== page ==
When the United States declared war on Spain in 1898 and prepared to invade Cuba, the army faced its worst nightmare. A war in the tropics promised massive epidemics of typhoid and yellow fever beyond anything Americans had experienced. These murderous diseases had ravaged the Western Hemisphere for centuries, killing more than a hundred thousand people in the United States alone. The new science of bacteriology offered some hope for a breakthrough, so the Surgeon General ordered Major Walter Reed, the army’s leading bacteriologist, to try to solve the mystery of how these scourges spread. (no longer online)
Lie #1: Most colonial Americans were illiterate, so shop signs had to have pictures on them. Shop signs and inn signs with pictures were no doubt helpful to people who couldn’t read, but mass illiteracy does not account for their use. Keep reading . . .
There are more myths about the origins of ice cream than flavors at Baskin-Robbins. Debunking them is among the jobs of the Historic Trades cooks at Colonial Williamsburg’s Governor’s Palace kitchens. They concoct eighteenth-century versions of the frozen treat in front of guests every month.
Some sources say the ancient Romans invented ice cream, others that Marco Polo brought the discovery back to Italy from China. All agree that Catherine de Medici introduced the French to ice cream when she married the future King Henri II. Not to be outdone by Europeans, some Americans have said ice cream was first made by Martha Washington, or brought to this country from France by Thomas Jefferson, or invented by First Lady Dolley Madison at the White House. By dint of repetition, these entertaining tall tales go unchallenged—at least until they reach the Governor’s Palace kitchen. Read more . . .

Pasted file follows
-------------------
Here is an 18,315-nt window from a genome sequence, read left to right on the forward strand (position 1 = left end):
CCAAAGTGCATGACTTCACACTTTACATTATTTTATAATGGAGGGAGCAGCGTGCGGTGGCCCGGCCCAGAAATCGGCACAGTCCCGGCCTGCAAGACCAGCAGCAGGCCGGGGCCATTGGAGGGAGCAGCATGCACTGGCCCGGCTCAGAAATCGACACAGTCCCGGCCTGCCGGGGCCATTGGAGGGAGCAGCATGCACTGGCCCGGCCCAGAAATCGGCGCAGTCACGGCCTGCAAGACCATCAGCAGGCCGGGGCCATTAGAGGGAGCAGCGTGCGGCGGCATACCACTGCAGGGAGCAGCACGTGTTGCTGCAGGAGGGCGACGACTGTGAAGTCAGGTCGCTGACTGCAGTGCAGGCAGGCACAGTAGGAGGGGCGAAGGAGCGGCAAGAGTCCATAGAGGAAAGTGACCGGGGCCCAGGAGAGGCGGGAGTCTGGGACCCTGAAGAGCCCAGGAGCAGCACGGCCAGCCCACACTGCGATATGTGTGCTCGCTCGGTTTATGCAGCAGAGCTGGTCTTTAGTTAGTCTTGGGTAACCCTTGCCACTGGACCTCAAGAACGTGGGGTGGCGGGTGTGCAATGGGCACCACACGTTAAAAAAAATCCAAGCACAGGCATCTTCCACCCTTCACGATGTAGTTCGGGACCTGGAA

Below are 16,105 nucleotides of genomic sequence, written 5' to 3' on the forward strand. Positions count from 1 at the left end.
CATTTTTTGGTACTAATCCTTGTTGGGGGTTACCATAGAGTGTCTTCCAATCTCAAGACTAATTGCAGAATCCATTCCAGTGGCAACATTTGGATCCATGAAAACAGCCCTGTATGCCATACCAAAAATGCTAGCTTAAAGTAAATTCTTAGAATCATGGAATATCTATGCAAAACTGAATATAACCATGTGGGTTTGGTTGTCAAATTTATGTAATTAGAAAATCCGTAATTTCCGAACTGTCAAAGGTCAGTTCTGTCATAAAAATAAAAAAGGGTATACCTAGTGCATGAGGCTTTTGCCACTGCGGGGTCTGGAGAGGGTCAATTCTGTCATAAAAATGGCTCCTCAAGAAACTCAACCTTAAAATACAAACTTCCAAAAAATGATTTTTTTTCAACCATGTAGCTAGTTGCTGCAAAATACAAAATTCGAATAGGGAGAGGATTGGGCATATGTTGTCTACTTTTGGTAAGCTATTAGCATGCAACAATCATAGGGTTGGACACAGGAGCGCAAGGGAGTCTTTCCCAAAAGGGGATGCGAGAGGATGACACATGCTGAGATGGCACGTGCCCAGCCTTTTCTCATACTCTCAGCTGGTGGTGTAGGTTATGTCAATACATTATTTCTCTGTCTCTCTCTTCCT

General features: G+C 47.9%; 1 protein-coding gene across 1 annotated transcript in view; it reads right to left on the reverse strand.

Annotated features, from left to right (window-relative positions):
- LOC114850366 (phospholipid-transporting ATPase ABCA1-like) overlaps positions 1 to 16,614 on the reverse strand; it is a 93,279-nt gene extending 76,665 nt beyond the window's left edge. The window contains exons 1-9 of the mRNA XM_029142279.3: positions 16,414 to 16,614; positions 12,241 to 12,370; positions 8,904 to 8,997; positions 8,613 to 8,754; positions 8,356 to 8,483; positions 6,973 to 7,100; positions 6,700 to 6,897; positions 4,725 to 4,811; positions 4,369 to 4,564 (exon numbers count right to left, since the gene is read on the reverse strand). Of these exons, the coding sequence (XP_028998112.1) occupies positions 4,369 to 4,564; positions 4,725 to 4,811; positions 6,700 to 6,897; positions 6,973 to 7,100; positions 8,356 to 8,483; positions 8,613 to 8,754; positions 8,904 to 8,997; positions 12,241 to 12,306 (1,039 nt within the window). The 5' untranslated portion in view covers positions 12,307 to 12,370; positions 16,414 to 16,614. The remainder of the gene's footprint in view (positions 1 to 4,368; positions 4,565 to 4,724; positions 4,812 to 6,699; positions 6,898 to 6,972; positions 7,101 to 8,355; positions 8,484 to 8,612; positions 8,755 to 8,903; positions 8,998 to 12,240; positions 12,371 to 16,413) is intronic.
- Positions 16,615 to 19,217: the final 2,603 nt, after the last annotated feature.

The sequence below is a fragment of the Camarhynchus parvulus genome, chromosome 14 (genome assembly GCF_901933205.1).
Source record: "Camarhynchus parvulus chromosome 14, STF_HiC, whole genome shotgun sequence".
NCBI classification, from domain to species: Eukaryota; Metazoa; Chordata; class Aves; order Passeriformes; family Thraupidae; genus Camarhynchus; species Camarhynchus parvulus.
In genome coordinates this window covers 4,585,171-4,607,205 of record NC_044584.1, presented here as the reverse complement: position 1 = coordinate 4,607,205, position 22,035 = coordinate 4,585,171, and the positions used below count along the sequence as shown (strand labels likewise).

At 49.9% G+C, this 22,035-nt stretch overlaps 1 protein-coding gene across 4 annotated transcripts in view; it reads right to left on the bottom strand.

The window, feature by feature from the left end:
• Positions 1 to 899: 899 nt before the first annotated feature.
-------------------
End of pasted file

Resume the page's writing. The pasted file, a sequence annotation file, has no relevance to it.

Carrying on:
Sometime after the Pilgrims landed in Massachusetts, they learned from the Pequot Indians of an edible berry called ibimi, or “bitter berry.” The Indians mixed these berries with dried venison and fat to make pemmican, a long-lasting, portable fast food for hunting trips or trade expeditions. Ibimi berries are red, and the juice worked nicely as a red dye. They served, too, for a poultice for healing wounds because, raw, they have an astringent effect that reduces bleeding. The story goes that the Pilgrims, who had never seen such a fruit, were struck by the ibimi flower’s resemblance to the head and bill of a sandhill crane and so named them crane-berries. This, however, sounds suspiciously like one of those Parson Weems fables about chopping down cherry trees—charming but fictional. Keep reading . . .